Identification of a potent and highly efficacious, yet slowly desensitizing CB1 cannabinoid receptor agonist

Identification of a potent and highly efficacious, yet slowly desensitizing CB1 cannabinoid... The relationship of agonist efficacy to the rate of G protein‐coupled receptor signaling desensitization is controversial. Expressing inwardly rectifying potassium channels (GIRKs) in Xenopus oocytes, we have devised a signaling assay that clearly identifies CB1 cannabinoid receptor agonists with low intrinsic efficacy. In this assay, the synthetic CB1 agonists, AM411, AM782, AM1902, AM2233 and WIN55,212‐2 and the endogenous cannabinoid, 2‐arachidonoyl ester, were full agonists. The synthetic CB1 agonist AM356 (methanandamide), the endogenous cannabinoids, anandamide and 2‐arachidonoyl ether, and the phytocannabinoid, Δ9THC, were partial agonists. The rate of desensitization of CB1 was independent of agonist efficacy. WIN55,212‐2, AM782, AM1902, AM2233, and 2‐arachidonoyl glycerol ester all desensitized quickly, with desensitization rates varying from 14% min−1 to 10% min−1. AM356, AM411, anandamide, and Δ9THC all desensitized considerably slower, at a rate of 5% min−1. Despite high potency and efficacy, AM411 desensitized as slowly as anandamide and Δ9THC. CB1 agonist efficacy and rate of desensitization are not necessarily related. British Journal of Pharmacology (2004) 142, 495–500. doi:10.1038/sj.bjp.0705792 http://www.deepdyve.com/assets/images/DeepDyve-Logo-lg.png British Journal of Pharmacology Wiley

Identification of a potent and highly efficacious, yet slowly desensitizing CB1 cannabinoid receptor agonist

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Publisher
Wiley
Copyright
2004 British Pharmacological Society
ISSN
0007-1188
eISSN
1476-5381
DOI
10.1038/sj.bjp.0705792
pmid
15148260
Publisher site
See Article on Publisher Site

Abstract

The relationship of agonist efficacy to the rate of G protein‐coupled receptor signaling desensitization is controversial. Expressing inwardly rectifying potassium channels (GIRKs) in Xenopus oocytes, we have devised a signaling assay that clearly identifies CB1 cannabinoid receptor agonists with low intrinsic efficacy. In this assay, the synthetic CB1 agonists, AM411, AM782, AM1902, AM2233 and WIN55,212‐2 and the endogenous cannabinoid, 2‐arachidonoyl ester, were full agonists. The synthetic CB1 agonist AM356 (methanandamide), the endogenous cannabinoids, anandamide and 2‐arachidonoyl ether, and the phytocannabinoid, Δ9THC, were partial agonists. The rate of desensitization of CB1 was independent of agonist efficacy. WIN55,212‐2, AM782, AM1902, AM2233, and 2‐arachidonoyl glycerol ester all desensitized quickly, with desensitization rates varying from 14% min−1 to 10% min−1. AM356, AM411, anandamide, and Δ9THC all desensitized considerably slower, at a rate of 5% min−1. Despite high potency and efficacy, AM411 desensitized as slowly as anandamide and Δ9THC. CB1 agonist efficacy and rate of desensitization are not necessarily related. British Journal of Pharmacology (2004) 142, 495–500. doi:10.1038/sj.bjp.0705792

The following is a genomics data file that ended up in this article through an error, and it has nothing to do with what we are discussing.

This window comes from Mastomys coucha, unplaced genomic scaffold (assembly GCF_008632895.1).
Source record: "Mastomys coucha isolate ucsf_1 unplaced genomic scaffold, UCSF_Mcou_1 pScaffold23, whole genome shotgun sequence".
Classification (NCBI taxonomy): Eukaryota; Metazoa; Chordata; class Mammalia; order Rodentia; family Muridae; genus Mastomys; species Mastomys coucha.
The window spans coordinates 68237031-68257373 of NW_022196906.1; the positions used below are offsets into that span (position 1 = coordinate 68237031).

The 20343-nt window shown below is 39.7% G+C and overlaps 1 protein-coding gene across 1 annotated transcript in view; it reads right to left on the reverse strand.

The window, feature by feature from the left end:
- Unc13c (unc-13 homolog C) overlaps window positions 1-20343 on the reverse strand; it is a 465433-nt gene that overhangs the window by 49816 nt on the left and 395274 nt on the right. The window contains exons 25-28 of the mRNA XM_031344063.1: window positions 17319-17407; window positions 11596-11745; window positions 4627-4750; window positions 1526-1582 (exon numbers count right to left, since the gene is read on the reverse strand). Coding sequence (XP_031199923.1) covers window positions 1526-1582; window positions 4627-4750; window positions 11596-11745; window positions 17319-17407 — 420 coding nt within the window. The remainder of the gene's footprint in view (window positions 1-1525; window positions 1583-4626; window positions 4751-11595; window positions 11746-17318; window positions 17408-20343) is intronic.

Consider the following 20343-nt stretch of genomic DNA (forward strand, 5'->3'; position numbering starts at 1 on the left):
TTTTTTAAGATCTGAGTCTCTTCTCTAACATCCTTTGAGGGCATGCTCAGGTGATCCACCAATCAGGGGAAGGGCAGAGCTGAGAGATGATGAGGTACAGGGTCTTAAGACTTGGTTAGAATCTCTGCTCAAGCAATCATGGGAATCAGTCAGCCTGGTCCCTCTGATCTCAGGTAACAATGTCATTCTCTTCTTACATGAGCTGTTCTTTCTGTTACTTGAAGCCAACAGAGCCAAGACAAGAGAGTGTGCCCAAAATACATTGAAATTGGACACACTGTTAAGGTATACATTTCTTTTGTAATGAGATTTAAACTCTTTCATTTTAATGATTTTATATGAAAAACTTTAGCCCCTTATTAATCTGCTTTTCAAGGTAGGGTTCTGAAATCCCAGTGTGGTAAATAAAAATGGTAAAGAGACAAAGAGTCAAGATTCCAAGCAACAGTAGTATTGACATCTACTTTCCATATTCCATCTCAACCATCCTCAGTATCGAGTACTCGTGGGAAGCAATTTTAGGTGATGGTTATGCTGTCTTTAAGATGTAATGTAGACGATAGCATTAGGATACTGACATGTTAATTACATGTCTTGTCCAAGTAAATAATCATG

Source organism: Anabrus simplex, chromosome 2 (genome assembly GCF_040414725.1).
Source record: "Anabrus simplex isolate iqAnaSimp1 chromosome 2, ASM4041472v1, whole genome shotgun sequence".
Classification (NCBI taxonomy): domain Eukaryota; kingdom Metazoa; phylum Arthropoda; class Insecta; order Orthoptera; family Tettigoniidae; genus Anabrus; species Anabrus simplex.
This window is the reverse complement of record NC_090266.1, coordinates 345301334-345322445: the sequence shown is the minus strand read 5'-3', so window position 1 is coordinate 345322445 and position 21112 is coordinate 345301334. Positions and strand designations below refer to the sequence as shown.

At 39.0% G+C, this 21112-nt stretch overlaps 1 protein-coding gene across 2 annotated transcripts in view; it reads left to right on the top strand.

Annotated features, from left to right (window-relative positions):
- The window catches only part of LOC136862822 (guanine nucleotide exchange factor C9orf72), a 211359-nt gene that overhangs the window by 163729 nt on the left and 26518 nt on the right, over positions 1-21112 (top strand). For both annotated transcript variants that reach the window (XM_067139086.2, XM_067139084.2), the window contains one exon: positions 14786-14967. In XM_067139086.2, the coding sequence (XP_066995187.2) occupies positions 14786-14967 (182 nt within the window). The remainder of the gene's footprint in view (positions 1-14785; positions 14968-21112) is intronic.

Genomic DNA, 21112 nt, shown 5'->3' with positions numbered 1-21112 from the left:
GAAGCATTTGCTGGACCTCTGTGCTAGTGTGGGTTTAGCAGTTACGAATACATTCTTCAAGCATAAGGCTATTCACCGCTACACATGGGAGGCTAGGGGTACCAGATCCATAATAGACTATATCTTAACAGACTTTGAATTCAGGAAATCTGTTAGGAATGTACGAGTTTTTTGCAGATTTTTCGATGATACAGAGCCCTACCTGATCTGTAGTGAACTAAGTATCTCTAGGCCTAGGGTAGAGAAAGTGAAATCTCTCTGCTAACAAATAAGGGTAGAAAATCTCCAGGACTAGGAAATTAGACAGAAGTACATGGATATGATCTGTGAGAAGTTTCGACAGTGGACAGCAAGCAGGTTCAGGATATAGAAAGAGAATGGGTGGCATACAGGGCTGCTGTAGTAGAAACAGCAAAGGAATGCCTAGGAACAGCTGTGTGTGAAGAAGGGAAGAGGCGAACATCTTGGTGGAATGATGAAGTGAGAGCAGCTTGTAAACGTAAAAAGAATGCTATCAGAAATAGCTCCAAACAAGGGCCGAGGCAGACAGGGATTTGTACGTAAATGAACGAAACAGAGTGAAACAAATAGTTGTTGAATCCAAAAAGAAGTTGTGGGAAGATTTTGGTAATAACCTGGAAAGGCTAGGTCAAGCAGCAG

Journal

British Journal of PharmacologyWiley

Published: Jun 1, 2004

References

  • Activation of inwardly rectifying potassium channels (GIRK1) by co‐expressed rat brain cannabinoid receptors in Xenopus oocytes
    HENRY, HENRY; CHAVKIN, CHAVKIN
  • Cross‐tolerance between delta‐9‐tetrahydrocannabinol and the cannabimimetic agents, CP 55,940, WIN 55,212‐2 and anandamide
    PERTWEE, PERTWEE; STEVENSON, STEVENSON; GRIFFIN, GRIFFIN
  • Despite substantial degradation, 2‐arachidonoylglycerol is a potent full efficacy agonist mediating CB(1) receptor‐dependent G‐protein activation in rat cerebellar membranes
    SAVINAINEN, SAVINAINEN; JARVINEN, JARVINEN; LAINE, LAINE; LAITINEN, LAITINEN

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